The name Valeisha Butterfield Jones may not ring a bell to the average person but, with employers like Barak Obama and Russel Simmons, you may want to Google her. On August 16, 2014 Valeisha graced Ke & Te’ Radio with a dynamite interview that focused on her journey throughout the various ranks of the entertainment business. Valeishas’ tenacity is what secured her a gig working with legendary hip-hop group The Wu Tang Clan, interning for Mogul Russell Simmons, and serving four years with the Obama administration.
As if working with such eminent individuals was not enough, this woman on fire founded and orchestrated the WEEN organization. She is also an author. The Women in Entertainment Network (WEEN) strive to support, educate and promote the positive portrayal of women in the entertainment industry and society. Her new book entitled “The Girl Print” is the ultimate blueprint for girls wishing to propel their dreams into reality.
Valeisha was similar to many young adults starting their careers. She allowed people around her and her fears to dictate her career moves. After just one year in law school she knew studying law was not her passion. Hesitantly, she followed her gut and took off to take on the “big apple” to pursue a career in the entertainment business. Valeisha strategically worked odd jobs to make ends meet, and she believes you should “Let your day job finance your passion”.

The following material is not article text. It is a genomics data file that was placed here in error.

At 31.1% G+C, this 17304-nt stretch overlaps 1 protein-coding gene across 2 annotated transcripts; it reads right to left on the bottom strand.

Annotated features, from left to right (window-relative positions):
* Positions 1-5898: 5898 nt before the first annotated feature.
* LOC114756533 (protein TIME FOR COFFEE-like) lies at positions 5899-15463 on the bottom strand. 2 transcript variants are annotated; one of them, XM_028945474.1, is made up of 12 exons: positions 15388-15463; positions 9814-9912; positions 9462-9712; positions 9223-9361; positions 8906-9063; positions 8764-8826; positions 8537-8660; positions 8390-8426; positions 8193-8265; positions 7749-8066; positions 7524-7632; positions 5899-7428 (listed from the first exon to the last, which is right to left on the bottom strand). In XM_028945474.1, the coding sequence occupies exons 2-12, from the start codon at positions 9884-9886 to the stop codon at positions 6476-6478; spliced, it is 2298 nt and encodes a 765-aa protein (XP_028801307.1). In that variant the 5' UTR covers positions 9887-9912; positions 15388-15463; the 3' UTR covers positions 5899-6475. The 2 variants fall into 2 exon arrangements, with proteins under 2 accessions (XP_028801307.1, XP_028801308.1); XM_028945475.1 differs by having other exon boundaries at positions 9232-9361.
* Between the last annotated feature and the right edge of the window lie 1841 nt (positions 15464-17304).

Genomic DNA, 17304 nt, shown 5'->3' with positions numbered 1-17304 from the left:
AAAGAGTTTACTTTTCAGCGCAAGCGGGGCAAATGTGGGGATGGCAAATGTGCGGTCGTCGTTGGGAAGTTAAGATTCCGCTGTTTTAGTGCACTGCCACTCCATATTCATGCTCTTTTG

Working as an unpaid intern for Russel Simmons, she accepted the fact that she would have to take a step back to work her way up the latter. Instead of being intimidated and bitter toward the younger executives in the company, Valeisha surpassed peers and superiors. Relentlessly, she worked under Russel for seven years and finished as a salaried employee and with the title of Vice President and Executive Director.
An Activist and public servant at heart, Valeisha was presented with the opportunity to work with then-Senator Barack Obama. Believing in his campaign for “change”,she began volunteering as an assistant in his presidential campaign. While applying skills acquired from her previous employer, Valeisha was able to aid Barak Obama in becoming the first African American president of the United States. Unbeknownst to her she would be offered a full time position under his administration.
While interviewing with Ke & Te’, Valeisha says she felt a duty to help young women achieve their goals in the entertainment industry. She stresses the importance of confidence and working 24 hours in order to turn your dreams to a reality. Loving yourself beyond the “beatface” and weaves are components of overcoming obstacles while reaching for your goals. During the interview she spoke to older women saying “it’s never too late chase a dream, be willing to sacrifice and have enough confidence to take a step back to propel forward”. For the full story on how this small town girl left her mark on a male dominated industry check out “The Girl Print” on Amazon.com. For additional information on the WEEN academy visit weenonline.org